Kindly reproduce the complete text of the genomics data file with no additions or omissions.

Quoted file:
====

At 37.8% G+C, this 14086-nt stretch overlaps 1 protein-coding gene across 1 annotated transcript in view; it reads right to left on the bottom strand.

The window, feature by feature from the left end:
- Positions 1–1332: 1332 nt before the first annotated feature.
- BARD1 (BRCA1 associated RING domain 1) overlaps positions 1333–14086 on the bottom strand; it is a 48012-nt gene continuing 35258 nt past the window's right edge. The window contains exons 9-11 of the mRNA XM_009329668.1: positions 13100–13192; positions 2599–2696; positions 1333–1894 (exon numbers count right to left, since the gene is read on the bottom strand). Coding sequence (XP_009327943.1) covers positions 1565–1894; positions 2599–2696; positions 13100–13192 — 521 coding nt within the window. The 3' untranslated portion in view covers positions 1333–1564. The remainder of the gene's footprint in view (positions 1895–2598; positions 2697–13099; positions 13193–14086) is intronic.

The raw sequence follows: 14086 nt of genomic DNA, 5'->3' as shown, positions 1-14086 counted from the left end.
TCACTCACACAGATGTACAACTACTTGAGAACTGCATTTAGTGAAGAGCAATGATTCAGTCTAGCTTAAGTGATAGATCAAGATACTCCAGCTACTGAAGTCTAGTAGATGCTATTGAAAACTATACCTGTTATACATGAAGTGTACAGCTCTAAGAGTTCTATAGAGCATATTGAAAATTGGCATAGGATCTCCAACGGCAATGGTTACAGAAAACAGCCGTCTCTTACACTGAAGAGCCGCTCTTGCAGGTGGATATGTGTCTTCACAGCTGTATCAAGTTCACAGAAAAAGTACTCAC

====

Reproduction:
At 37.8% G+C, this 14086-nt stretch overlaps 1 protein-coding gene across 1 annotated transcript in view; it reads right to left on the bottom strand.

The window, feature by feature from the left end:
- Positions 1–1332: 1332 nt before the first annotated feature.
- BARD1 (BRCA1 associated RING domain 1) overlaps positions 1333–14086 on the bottom strand; it is a 48012-nt gene continuing 35258 nt past the window's right edge. The window contains exons 9-11 of the mRNA XM_009329668.1: positions 13100–13192; positions 2599–2696; positions 1333–1894 (exon numbers count right to left, since the gene is read on the bottom strand). Coding sequence (XP_009327943.1) covers positions 1565–1894; positions 2599–2696; positions 13100–13192 — 521 coding nt within the window. The 3' untranslated portion in view covers positions 1333–1564. The remainder of the gene's footprint in view (positions 1895–2598; positions 2697–13099; positions 13193–14086) is intronic.

The raw sequence follows: 14086 nt of genomic DNA, 5'->3' as shown, positions 1-14086 counted from the left end.
TCACTCACACAGATGTACAACTACTTGAGAACTGCATTTAGTGAAGAGCAATGATTCAGTCTAGCTTAAGTGATAGATCAAGATACTCCAGCTACTGAAGTCTAGTAGATGCTATTGAAAACTATACCTGTTATACATGAAGTGTACAGCTCTAAGAGTTCTATAGAGCATATTGAAAATTGGCATAGGATCTCCAACGGCAATGGTTACAGAAAACAGCCGTCTCTTACACTGAAGAGCCGCTCTTGCAGGTGGATATGTGTCTTCACAGCTGTATCAAGTTCACAGAAAAAGTACTCAC